On my frequent trips to the Library for meetings and other volunteer activities, I’m always intrigued to discover what programs are being held in our meeting space. The Si Birch Community Room is used by many groups whose events are open to the public.  Just a small sampling of groups and their upcoming meeting dates are listed below. You can find a complete list published in the Events section of the web site www.sedonalibary.org.

This Sunday, April 11th from 1-3 pm the Arizona-produced film “Power Paths” will be screened. The film offers a unique glimpse into the global energy crisis from the perspective of a culture pledged to protect the planet, historically exploited by corporate interests and neglected by public policy makers. This program is sponsored by The Sierra Club, Sedona Recycles, and Democrats of the Red Rocks.

April 13th and 15th are the last days for the AARP Tax Preparation services.  This service has attracted a steady stream of people for two months.  We thank the volunteers who have assisted so many with their tax filings this year.

April is National Poetry Month and the Latino Services Department of Sedona Public Library will present a bilingual poetry reading including some of the most outstanding women poets from Latin America through the ages. “Hispanic Women Poets through Time” is Thursday, April 15 from 6 to 8 pm and will feature selected works by six remarkable women poets.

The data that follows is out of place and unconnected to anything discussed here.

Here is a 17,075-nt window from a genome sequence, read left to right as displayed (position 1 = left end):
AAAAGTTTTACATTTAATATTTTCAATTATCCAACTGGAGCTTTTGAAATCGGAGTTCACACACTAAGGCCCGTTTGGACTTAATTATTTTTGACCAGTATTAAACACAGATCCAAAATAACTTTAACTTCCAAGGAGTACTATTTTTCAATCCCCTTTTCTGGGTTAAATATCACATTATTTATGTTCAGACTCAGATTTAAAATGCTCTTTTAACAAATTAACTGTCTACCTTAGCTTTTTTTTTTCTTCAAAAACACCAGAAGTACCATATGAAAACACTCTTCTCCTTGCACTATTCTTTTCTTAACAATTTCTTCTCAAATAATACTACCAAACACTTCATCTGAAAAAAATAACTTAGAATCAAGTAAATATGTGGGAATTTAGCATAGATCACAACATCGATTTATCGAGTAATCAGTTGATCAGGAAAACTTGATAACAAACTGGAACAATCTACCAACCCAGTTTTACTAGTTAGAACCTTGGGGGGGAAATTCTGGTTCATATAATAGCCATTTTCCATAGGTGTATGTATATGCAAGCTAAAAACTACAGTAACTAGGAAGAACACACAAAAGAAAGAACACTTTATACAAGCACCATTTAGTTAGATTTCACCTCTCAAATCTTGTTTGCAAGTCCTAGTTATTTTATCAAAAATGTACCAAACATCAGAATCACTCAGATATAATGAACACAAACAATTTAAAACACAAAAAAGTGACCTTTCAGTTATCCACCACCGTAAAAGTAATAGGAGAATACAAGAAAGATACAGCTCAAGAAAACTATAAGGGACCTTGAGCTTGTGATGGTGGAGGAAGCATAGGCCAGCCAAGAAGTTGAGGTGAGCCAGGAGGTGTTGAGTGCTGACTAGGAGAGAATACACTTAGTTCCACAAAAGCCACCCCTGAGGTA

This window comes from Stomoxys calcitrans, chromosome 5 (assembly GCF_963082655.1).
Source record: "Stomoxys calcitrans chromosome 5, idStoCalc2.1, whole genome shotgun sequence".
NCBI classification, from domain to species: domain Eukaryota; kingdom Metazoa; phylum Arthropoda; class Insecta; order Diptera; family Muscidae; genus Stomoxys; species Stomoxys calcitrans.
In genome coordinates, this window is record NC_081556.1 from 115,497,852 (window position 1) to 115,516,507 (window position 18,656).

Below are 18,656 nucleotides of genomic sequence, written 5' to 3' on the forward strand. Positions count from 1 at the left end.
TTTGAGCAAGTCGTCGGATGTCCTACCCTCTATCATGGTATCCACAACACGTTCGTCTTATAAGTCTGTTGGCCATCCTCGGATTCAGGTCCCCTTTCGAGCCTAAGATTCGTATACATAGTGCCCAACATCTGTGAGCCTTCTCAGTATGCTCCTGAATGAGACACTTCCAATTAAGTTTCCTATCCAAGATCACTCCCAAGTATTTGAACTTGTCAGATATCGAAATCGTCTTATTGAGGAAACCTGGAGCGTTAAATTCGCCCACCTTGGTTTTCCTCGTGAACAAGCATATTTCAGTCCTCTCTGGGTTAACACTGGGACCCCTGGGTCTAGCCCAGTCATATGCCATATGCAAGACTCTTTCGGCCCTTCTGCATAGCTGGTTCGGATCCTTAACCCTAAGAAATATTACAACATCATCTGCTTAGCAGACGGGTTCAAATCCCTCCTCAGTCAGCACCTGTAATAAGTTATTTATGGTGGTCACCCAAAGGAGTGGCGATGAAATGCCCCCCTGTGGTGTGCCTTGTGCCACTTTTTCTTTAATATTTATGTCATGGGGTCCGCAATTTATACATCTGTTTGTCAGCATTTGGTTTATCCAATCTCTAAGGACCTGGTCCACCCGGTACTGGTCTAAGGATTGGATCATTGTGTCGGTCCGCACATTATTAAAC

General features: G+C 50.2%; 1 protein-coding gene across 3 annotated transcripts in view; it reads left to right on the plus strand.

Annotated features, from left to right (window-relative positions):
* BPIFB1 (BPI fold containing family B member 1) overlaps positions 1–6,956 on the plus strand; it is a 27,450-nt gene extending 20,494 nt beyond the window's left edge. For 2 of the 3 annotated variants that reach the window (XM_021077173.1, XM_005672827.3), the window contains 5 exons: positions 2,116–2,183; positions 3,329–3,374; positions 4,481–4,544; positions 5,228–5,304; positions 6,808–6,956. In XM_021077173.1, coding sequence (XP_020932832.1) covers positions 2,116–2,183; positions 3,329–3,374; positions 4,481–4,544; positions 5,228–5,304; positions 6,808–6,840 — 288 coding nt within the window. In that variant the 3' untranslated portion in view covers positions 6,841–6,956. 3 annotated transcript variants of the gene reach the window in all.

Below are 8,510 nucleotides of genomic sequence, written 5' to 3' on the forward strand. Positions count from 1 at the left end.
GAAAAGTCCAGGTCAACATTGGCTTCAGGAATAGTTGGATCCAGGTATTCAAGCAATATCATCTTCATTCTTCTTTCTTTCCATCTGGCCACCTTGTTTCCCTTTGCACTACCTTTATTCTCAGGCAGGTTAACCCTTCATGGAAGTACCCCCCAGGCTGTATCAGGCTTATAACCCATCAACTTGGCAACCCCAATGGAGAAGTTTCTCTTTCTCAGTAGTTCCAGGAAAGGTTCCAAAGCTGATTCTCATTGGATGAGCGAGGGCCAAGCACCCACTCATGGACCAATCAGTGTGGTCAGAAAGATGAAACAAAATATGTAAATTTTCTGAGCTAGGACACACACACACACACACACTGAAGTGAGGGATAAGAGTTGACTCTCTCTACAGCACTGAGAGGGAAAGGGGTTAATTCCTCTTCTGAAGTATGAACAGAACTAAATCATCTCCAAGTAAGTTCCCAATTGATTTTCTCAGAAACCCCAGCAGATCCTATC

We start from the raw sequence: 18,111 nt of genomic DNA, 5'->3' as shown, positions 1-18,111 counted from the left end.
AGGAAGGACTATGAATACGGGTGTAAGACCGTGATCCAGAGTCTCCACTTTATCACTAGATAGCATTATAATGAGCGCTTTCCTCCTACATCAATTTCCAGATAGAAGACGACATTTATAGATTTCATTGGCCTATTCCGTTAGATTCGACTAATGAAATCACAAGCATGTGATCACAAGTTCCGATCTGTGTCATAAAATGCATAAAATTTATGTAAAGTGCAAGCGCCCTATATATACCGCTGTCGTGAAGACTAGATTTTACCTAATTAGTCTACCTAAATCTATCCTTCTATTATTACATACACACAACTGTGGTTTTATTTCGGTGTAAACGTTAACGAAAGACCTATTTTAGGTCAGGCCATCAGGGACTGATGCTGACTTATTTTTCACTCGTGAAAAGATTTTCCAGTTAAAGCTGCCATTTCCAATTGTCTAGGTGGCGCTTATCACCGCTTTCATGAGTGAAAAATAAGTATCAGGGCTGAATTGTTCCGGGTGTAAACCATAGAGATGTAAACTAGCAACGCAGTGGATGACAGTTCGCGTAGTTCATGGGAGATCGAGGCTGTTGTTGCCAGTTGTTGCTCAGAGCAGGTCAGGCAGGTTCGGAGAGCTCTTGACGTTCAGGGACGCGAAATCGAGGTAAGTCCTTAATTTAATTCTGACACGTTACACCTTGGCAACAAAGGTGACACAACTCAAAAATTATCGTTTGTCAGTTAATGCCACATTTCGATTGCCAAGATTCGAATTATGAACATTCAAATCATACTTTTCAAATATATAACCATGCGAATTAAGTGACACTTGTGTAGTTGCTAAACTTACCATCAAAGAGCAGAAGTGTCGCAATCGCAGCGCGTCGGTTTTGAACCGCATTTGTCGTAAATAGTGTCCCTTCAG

For music lovers, True North Harp Duo is performing April 16 from 7-9 pm.  Lynne Aspnes and John Wickey are a harp duo committed to focusing on their true directions as musical artists. Through sharing the support, encouragement, education and legacy that has been so generously shared with them over many years, the True North Harp Duo is committed to creating opportunity for the next generation of harpists to find their true direction through the harp.

Another component of your library programs is the “In the Village, For the Village” programs. Since 2008 (the 50th Anniversary of Sedona Public Library), the Friends of the Library, the SPL Board of Trustees, and Sedona Winds have partnered with the Arizona Humanities Council (AHC) to bring AHC’s Road Scholar Speaker Programs and Community Book Discussions to the Village for your education, enjoyment,  and convenience. These programs are free and open to the public. On Tuesday, April 27 at 1:30 pm Todd Weber will discuss “The History of the River Runners of the Grand Canyon.”

We are so fortunate to live in a community that fosters such diverse interests and provides a Library with a community meeting place for people of all ages to come together to share their passions, learn about something entirely new, or receive a valuable service. If you would like to make arrangements for your organization to meet at the Library or to present a program, information can be found in the services section of our web site, sedonalibrary.org, or you may call 274-5124 for assistance.

Sheila Hoffmeyer
Sheila Hoffmeyer, author of this week's article,
is President of the Board of Trustees of the Sedona Public Library.

Library News appears each Friday in the Red Rock News
and is also presented on: Gateway to Sedona and Sedona Biz.

Archives